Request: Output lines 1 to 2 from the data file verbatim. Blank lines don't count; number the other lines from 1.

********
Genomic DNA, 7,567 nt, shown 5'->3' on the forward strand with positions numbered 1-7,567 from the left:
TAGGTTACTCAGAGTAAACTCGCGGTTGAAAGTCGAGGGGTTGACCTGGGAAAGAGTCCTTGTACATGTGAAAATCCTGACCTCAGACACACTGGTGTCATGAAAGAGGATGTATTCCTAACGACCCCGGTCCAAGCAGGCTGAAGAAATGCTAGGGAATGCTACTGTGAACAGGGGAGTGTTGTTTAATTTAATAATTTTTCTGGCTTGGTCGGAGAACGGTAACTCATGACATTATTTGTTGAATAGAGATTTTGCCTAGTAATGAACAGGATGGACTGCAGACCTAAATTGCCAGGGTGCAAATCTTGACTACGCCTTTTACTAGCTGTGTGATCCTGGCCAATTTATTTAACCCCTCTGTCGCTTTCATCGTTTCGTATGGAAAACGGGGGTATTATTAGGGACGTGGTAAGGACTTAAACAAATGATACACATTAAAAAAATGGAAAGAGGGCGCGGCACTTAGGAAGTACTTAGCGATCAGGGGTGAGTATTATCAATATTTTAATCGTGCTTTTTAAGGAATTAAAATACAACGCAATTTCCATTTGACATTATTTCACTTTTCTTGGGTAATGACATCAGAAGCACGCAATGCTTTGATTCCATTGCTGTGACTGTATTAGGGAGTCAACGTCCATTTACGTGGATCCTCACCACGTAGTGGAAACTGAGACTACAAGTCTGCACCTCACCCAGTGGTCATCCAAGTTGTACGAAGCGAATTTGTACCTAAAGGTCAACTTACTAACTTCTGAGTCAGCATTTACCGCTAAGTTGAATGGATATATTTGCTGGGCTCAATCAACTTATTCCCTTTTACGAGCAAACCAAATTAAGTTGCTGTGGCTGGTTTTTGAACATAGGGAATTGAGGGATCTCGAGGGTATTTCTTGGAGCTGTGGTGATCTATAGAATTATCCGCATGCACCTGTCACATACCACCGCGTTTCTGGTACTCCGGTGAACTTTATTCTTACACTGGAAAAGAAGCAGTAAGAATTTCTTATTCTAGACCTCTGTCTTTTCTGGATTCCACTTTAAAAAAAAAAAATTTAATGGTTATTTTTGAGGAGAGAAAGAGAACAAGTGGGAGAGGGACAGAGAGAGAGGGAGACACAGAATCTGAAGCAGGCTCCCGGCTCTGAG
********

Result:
Genomic DNA, 7,567 nt, shown 5'->3' on the forward strand with positions numbered 1-7,567 from the left:
TAGGTTACTCAGAGTAAACTCGCGGTTGAAAGTCGAGGGGTTGACCTGGGAAAGAGTCCTTGTACATGTGAAAATCCTGACCTCAGACACACTGGTGTCATGAAAGAGGATGTATTCCTAACGACCCCGGTCCAAGCAGGCTGAAGAAATGCTAGGGAATGCTACTGTGAACAGGGGAGTGTTGTTTAATTTAATAATTTTTCTGGCTTGGTCGGAGAACGGTAACTCATGACATTATTTGTTGAATAGAGATTTTGCCTAGTAATGAACAGGATGGACTGCAGACCTAAATTGCCAGGGTGCAAATCTTGACTACGCCTTTTACTAGCTGTGTGATCCTGGCCAATTTATTTAACCCCTCTGTCGCTTTCATCGTTTCGTATGGAAAACGGGGGTATTATTAGGGACGTGGTAAGGACTTAAACAAATGATACACATTAAAAAAATGGAAAGAGGGCGCGGCACTTAGGAAGTACTTAGCGATCAGGGGTGAGTATTATCAATATTTTAATCGTGCTTTTTAAGGAATTAAAATACAACGCAATTTCCATTTGACATTATTTCACTTTTCTTGGGTAATGACATCAGAAGCACGCAATGCTTTGATTCCATTGCTGTGACTGTATTAGGGAGTCAACGTCCATTTACGTGGATCCTCACCACGTAGTGGAAACTGAGACTACAAGTCTGCACCTCACCCAGTGGTCATCCAAGTTGTACGAAGCGAATTTGTACCTAAAGGTCAACTTACTAACTTCTGAGTCAGCATTTACCGCTAAGTTGAATGGATATATTTGCTGGGCTCAATCAACTTATTCCCTTTTACGAGCAAACCAAATTAAGTTGCTGTGGCTGGTTTTTGAACATAGGGAATTGAGGGATCTCGAGGGTATTTCTTGGAGCTGTGGTGATCTATAGAATTATCCGCATGCACCTGTCACATACCACCGCGTTTCTGGTACTCCGGTGAACTTTATTCTTACACTGGAAAAGAAGCAGTAAGAATTTCTTATTCTAGACCTCTGTCTTTTCTGGATTCCACTTTAAAAAAAAAAAATTTAATGGTTATTTTTGAGGAGAGAAAGAGAACAAGTGGGAGAGGGACAGAGAGAGAGGGAGACACAGAATCTGAAGCAGGCTCCCGGCTCTGAG